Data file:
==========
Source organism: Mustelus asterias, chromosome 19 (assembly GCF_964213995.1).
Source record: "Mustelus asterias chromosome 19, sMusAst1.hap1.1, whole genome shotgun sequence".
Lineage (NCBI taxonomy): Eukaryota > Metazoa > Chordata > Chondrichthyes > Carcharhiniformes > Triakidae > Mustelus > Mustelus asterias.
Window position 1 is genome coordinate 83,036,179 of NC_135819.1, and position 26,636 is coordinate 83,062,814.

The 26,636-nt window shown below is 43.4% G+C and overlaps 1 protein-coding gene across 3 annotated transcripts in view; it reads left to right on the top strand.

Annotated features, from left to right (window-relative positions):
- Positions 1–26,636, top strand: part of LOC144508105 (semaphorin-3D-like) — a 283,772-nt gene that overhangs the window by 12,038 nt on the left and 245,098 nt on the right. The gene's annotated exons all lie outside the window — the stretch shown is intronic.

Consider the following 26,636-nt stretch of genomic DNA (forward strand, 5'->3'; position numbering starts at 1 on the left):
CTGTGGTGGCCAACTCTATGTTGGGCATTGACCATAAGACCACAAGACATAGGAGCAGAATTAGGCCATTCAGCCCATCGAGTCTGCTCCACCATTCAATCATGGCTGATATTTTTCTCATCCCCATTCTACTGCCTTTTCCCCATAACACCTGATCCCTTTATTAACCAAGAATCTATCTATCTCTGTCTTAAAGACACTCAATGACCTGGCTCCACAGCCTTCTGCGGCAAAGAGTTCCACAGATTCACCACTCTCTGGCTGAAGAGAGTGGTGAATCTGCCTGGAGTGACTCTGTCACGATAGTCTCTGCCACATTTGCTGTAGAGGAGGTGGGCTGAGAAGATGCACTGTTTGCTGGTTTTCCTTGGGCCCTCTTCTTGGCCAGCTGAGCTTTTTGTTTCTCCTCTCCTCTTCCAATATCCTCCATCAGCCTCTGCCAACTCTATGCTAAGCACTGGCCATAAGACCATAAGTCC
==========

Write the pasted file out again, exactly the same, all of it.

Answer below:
Source organism: Mustelus asterias, chromosome 19 (assembly GCF_964213995.1).
Source record: "Mustelus asterias chromosome 19, sMusAst1.hap1.1, whole genome shotgun sequence".
Lineage (NCBI taxonomy): Eukaryota > Metazoa > Chordata > Chondrichthyes > Carcharhiniformes > Triakidae > Mustelus > Mustelus asterias.
Window position 1 is genome coordinate 83,036,179 of NC_135819.1, and position 26,636 is coordinate 83,062,814.

The 26,636-nt window shown below is 43.4% G+C and overlaps 1 protein-coding gene across 3 annotated transcripts in view; it reads left to right on the top strand.

Annotated features, from left to right (window-relative positions):
- Positions 1–26,636, top strand: part of LOC144508105 (semaphorin-3D-like) — a 283,772-nt gene that overhangs the window by 12,038 nt on the left and 245,098 nt on the right. The gene's annotated exons all lie outside the window — the stretch shown is intronic.

Consider the following 26,636-nt stretch of genomic DNA (forward strand, 5'->3'; position numbering starts at 1 on the left):
CTGTGGTGGCCAACTCTATGTTGGGCATTGACCATAAGACCACAAGACATAGGAGCAGAATTAGGCCATTCAGCCCATCGAGTCTGCTCCACCATTCAATCATGGCTGATATTTTTCTCATCCCCATTCTACTGCCTTTTCCCCATAACACCTGATCCCTTTATTAACCAAGAATCTATCTATCTCTGTCTTAAAGACACTCAATGACCTGGCTCCACAGCCTTCTGCGGCAAAGAGTTCCACAGATTCACCACTCTCTGGCTGAAGAGAGTGGTGAATCTGCCTGGAGTGACTCTGTCACGATAGTCTCTGCCACATTTGCTGTAGAGGAGGTGGGCTGAGAAGATGCACTGTTTGCTGGTTTTCCTTGGGCCCTCTTCTTGGCCAGCTGAGCTTTTTGTTTCTCCTCTCCTCTTCCAATATCCTCCATCAGCCTCTGCCAACTCTATGCTAAGCACTGGCCATAAGACCATAAGTCC